RAGA was founded in 1999 by a group of conservative attorneys general, including Alabama’s Bill Pryor, who were frustrated by what they considered activist litigation pursued by their colleagues in the tobacco case. It operated under the umbrella of the Republican State Leadership Committee from 2002 until 2014.
The group’s largest funder is the Judicial Crisis Network, which has given RAGA $7.2 million since RAGA’s founding. As a 501(c)(4) “social welfare” group, Judicial Crisis Network doesn’t disclose its donors but IRS documents show it has received around $4 million from the Wellspring Committee, another conservative "dark-money" group. The network spent $1.5 million to support the confirmation of Justice Brett Kavanaugh to the Supreme Court in September and also supports conservative judicial candidates at the state level.
“We proudly support the Republican Attorneys General Association, an organization that has had enormous positive impact on our public policy landscape by fighting for the rule of law and the constitutional principles that protect every American,” Judicial Crisis Network’s Chief Counsel and Policy Director Carrie Severino said in a statement to the Center for Public Integrity.
Other conservative megadonors such as the National Rifle Association ($1.13 million) and Koch Industries ($1.05 million) are among RAGA’s top patrons. Neither responded to requests for comment.
Corporate donors that have been targets of large-scale multistate lawsuits are also among the largest donors to RAGA. Purdue Pharma, manufacturer of the drug OxyContin, gave RAGA over $600,000 since 2014, and health insurer Anthem Inc. gave more than $500,000 since 2015.
“Purdue provides funding to organizations who share our commitment toward addressing the nation’s opioid crisis,” said Bob Josephson, Purdue’s executive director for communications.
“Elected officials make decisions that directly affect our ability to make quality health care coverage affordable and to improve the health of the communities we serve,” Anthem’s website explains. “Our active participation in the political process is essential to ensure that we have a voice in those decisions.”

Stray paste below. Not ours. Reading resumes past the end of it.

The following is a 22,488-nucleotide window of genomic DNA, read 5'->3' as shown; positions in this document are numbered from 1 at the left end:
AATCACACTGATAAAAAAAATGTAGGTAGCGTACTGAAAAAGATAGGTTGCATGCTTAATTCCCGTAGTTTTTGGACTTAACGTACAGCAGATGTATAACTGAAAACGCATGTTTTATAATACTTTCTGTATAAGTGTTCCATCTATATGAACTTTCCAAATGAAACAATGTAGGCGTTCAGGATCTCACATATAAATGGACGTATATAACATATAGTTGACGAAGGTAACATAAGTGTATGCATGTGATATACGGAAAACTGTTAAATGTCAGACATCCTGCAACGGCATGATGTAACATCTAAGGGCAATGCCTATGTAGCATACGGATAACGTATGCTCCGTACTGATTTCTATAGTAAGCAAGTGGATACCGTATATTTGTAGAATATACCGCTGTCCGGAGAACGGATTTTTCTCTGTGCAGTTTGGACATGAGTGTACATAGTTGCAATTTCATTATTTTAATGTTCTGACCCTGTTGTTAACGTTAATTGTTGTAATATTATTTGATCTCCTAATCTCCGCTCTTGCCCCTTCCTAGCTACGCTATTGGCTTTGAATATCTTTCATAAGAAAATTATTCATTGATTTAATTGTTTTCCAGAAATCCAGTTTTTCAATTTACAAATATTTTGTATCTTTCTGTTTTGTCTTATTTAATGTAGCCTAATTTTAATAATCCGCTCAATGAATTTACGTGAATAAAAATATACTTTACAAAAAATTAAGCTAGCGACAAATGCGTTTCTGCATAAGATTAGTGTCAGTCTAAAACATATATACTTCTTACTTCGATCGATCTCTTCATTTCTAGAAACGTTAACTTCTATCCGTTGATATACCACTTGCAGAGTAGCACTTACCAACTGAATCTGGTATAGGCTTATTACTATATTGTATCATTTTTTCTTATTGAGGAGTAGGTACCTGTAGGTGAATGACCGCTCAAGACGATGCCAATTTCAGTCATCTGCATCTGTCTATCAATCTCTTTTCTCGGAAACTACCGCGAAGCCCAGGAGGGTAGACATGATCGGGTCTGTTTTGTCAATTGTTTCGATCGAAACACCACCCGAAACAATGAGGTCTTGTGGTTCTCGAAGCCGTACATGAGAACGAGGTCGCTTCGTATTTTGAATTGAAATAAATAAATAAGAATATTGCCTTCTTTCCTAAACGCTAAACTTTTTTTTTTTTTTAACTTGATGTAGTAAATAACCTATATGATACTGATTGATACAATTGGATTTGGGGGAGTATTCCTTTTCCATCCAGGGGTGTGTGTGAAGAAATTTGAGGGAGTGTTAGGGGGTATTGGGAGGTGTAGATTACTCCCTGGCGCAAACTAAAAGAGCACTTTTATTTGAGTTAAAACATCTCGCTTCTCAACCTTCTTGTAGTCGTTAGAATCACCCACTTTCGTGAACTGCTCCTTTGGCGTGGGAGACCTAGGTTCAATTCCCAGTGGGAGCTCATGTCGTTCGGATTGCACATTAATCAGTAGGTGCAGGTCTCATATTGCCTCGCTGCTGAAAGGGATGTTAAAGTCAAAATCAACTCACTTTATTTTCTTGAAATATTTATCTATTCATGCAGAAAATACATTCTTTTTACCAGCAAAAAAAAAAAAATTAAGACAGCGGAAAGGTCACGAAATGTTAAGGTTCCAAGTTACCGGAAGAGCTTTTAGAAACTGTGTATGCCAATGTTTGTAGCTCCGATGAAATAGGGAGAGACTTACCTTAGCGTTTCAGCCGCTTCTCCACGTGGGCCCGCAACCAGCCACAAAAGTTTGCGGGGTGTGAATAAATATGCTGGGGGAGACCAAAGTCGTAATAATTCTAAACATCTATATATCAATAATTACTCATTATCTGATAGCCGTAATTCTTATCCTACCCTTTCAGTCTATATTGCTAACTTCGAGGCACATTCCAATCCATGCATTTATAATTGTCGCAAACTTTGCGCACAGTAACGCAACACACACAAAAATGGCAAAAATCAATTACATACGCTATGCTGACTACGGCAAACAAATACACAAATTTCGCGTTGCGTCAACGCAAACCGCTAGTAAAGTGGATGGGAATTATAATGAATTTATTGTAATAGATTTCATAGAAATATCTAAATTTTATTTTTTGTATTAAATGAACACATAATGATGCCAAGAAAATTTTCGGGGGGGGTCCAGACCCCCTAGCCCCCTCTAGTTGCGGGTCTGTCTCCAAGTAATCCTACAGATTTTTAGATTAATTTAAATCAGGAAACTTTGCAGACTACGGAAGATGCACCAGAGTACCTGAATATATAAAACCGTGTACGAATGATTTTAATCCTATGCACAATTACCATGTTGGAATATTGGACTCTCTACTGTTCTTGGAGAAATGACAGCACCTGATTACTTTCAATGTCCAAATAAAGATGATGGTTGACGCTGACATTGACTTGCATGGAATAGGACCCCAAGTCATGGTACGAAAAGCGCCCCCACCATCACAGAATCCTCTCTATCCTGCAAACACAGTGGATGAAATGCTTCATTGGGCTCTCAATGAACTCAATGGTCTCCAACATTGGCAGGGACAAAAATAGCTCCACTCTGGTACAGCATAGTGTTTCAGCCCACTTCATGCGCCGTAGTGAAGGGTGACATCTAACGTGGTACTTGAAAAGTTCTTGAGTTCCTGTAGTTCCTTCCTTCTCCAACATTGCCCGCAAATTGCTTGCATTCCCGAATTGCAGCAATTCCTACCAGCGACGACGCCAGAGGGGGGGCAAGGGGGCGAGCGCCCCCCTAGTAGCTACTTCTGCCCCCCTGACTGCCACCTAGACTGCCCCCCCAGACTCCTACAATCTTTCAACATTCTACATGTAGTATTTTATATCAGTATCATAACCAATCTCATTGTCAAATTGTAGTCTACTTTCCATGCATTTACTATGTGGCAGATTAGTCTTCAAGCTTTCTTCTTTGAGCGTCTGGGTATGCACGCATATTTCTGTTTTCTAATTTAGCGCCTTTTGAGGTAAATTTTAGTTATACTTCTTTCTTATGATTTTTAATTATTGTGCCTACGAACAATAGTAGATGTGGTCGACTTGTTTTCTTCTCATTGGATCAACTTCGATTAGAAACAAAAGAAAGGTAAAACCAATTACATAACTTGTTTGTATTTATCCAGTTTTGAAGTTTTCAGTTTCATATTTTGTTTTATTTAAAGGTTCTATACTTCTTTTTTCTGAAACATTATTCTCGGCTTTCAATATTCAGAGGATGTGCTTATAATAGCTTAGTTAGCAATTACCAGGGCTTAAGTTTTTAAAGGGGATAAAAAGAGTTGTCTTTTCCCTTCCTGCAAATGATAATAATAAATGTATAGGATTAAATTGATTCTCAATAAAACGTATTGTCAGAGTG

This year alone, RAGA has raised over $15 million, according to IRS filings.
Not every Republican is happy about RAGA’s clout. “Over time, it’s gone from being an ideological entity and has become more of an extension of the Chamber of Commerce,” said King, a former Alabama attorney general who came within a percentage point of Marshall in the June primary before losing a runoff election in July.
The association raises money from corporate donors to elect Republicans, he said, “and then you don’t see a lot of Republicans who go and file suit against these big companies.”
But the group has been undeniably successful in helping to elect Republican attorneys general. Since 1999, the ranks of Republican attorneys general grew from 12 to 27. More Republican attorneys general meant more firepower to push back on Obama-era policies. That, in turn, caused more national Republican donors to start looking at the position as a role that needed to be cultivated.
For Democrats, the need for a national organization to counter RAGA was clear. DAGA moved its headquarters from Denver to D.C. and hired its first full-time staff members in 2016.
“There's been a sea change in how attorneys general have been perceived, and we have Donald Trump as our president,” said DAGA Executive Director Sean Rankin. “These factors are all changing the way this committee is operating.”
That means not only more money, but more money from progressive sources.
DAGA went from bringing in no more than $4.6 million a year to raising $7.6 million in 2017. This year, it has already raised more than $7 million before Election Day according to the group’s most recent filings with the IRS. The most generous donors in recent years are progressive groups such as Planned Parenthood Action Fund, which has given it $260,000 since 2016.
“Most Democratic donors haven’t known why they would want to give to an attorney general office before,” said Rankin. “It just wasn't an office that garners that type of limelight.”
The Democratic group has received contributions from many of the same corporate interests as RAGA but so far in lesser amounts. Purdue Pharma has given DAGA about $185,000 since 2014, for example. DAGA says it counts 37,000 small dollar donors this cycle, its first time running a program to encourage contributions in all sizes.